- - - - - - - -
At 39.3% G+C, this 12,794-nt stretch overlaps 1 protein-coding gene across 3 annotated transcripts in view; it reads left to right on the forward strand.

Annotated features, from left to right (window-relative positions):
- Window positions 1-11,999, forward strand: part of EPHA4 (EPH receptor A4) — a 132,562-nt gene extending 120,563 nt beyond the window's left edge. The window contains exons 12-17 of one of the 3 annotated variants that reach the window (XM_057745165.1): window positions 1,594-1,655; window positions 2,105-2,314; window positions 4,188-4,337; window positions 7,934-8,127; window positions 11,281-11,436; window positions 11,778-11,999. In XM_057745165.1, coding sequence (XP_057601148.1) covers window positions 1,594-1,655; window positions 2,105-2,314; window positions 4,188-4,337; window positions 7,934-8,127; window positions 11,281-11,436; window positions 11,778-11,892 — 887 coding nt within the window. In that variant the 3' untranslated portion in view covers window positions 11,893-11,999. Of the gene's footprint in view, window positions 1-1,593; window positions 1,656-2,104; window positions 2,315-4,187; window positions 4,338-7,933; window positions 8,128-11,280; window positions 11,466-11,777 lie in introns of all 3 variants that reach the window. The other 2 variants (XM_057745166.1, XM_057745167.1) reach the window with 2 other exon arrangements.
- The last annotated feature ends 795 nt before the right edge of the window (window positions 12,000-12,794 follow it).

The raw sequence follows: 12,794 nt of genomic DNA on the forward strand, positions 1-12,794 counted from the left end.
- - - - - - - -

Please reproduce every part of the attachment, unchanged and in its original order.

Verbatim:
At 39.3% G+C, this 12,794-nt stretch overlaps 1 protein-coding gene across 3 annotated transcripts in view; it reads left to right on the forward strand.

Annotated features, from left to right (window-relative positions):
- Window positions 1-11,999, forward strand: part of EPHA4 (EPH receptor A4) — a 132,562-nt gene extending 120,563 nt beyond the window's left edge. The window contains exons 12-17 of one of the 3 annotated variants that reach the window (XM_057745165.1): window positions 1,594-1,655; window positions 2,105-2,314; window positions 4,188-4,337; window positions 7,934-8,127; window positions 11,281-11,436; window positions 11,778-11,999. In XM_057745165.1, coding sequence (XP_057601148.1) covers window positions 1,594-1,655; window positions 2,105-2,314; window positions 4,188-4,337; window positions 7,934-8,127; window positions 11,281-11,436; window positions 11,778-11,892 — 887 coding nt within the window. In that variant the 3' untranslated portion in view covers window positions 11,893-11,999. Of the gene's footprint in view, window positions 1-1,593; window positions 1,656-2,104; window positions 2,315-4,187; window positions 4,338-7,933; window positions 8,128-11,280; window positions 11,466-11,777 lie in introns of all 3 variants that reach the window. The other 2 variants (XM_057745166.1, XM_057745167.1) reach the window with 2 other exon arrangements.
- The last annotated feature ends 795 nt before the right edge of the window (window positions 12,000-12,794 follow it).

The raw sequence follows: 12,794 nt of genomic DNA on the forward strand, positions 1-12,794 counted from the left end.